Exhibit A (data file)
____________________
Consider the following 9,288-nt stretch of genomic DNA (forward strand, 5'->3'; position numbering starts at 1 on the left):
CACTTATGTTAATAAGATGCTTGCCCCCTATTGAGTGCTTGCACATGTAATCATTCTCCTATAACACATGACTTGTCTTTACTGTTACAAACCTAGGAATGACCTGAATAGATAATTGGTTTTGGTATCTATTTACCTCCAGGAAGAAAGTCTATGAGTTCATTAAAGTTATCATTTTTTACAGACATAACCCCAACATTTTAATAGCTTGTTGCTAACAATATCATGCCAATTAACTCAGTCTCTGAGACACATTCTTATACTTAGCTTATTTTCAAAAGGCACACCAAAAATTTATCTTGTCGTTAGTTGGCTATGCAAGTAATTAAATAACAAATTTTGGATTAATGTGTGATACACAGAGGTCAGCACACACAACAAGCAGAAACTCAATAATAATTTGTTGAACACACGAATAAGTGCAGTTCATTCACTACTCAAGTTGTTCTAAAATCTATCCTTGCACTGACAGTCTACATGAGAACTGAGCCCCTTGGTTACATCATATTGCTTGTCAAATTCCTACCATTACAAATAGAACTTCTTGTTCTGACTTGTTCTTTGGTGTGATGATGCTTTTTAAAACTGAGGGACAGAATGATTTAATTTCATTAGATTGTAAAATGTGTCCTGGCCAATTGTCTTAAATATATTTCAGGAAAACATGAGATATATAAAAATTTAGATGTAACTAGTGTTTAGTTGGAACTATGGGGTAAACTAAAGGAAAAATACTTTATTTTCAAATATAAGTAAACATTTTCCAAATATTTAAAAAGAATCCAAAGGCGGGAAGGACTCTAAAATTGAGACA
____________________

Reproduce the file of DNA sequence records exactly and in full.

Consider the following 9,288-nt stretch of genomic DNA (forward strand, 5'->3'; position numbering starts at 1 on the left):
CACTTATGTTAATAAGATGCTTGCCCCCTATTGAGTGCTTGCACATGTAATCATTCTCCTATAACACATGACTTGTCTTTACTGTTACAAACCTAGGAATGACCTGAATAGATAATTGGTTTTGGTATCTATTTACCTCCAGGAAGAAAGTCTATGAGTTCATTAAAGTTATCATTTTTTACAGACATAACCCCAACATTTTAATAGCTTGTTGCTAACAATATCATGCCAATTAACTCAGTCTCTGAGACACATTCTTATACTTAGCTTATTTTCAAAAGGCACACCAAAAATTTATCTTGTCGTTAGTTGGCTATGCAAGTAATTAAATAACAAATTTTGGATTAATGTGTGATACACAGAGGTCAGCACACACAACAAGCAGAAACTCAATAATAATTTGTTGAACACACGAATAAGTGCAGTTCATTCACTACTCAAGTTGTTCTAAAATCTATCCTTGCACTGACAGTCTACATGAGAACTGAGCCCCTTGGTTACATCATATTGCTTGTCAAATTCCTACCATTACAAATAGAACTTCTTGTTCTGACTTGTTCTTTGGTGTGATGATGCTTTTTAAAACTGAGGGACAGAATGATTTAATTTCATTAGATTGTAAAATGTGTCCTGGCCAATTGTCTTAAATATATTTCAGGAAAACATGAGATATATAAAAATTTAGATGTAACTAGTGTTTAGTTGGAACTATGGGGTAAACTAAAGGAAAAATACTTTATTTTCAAATATAAGTAAACATTTTCCAAATATTTAAAAAGAATCCAAAGGCGGGAAGGACTCTAAAATTGAGACA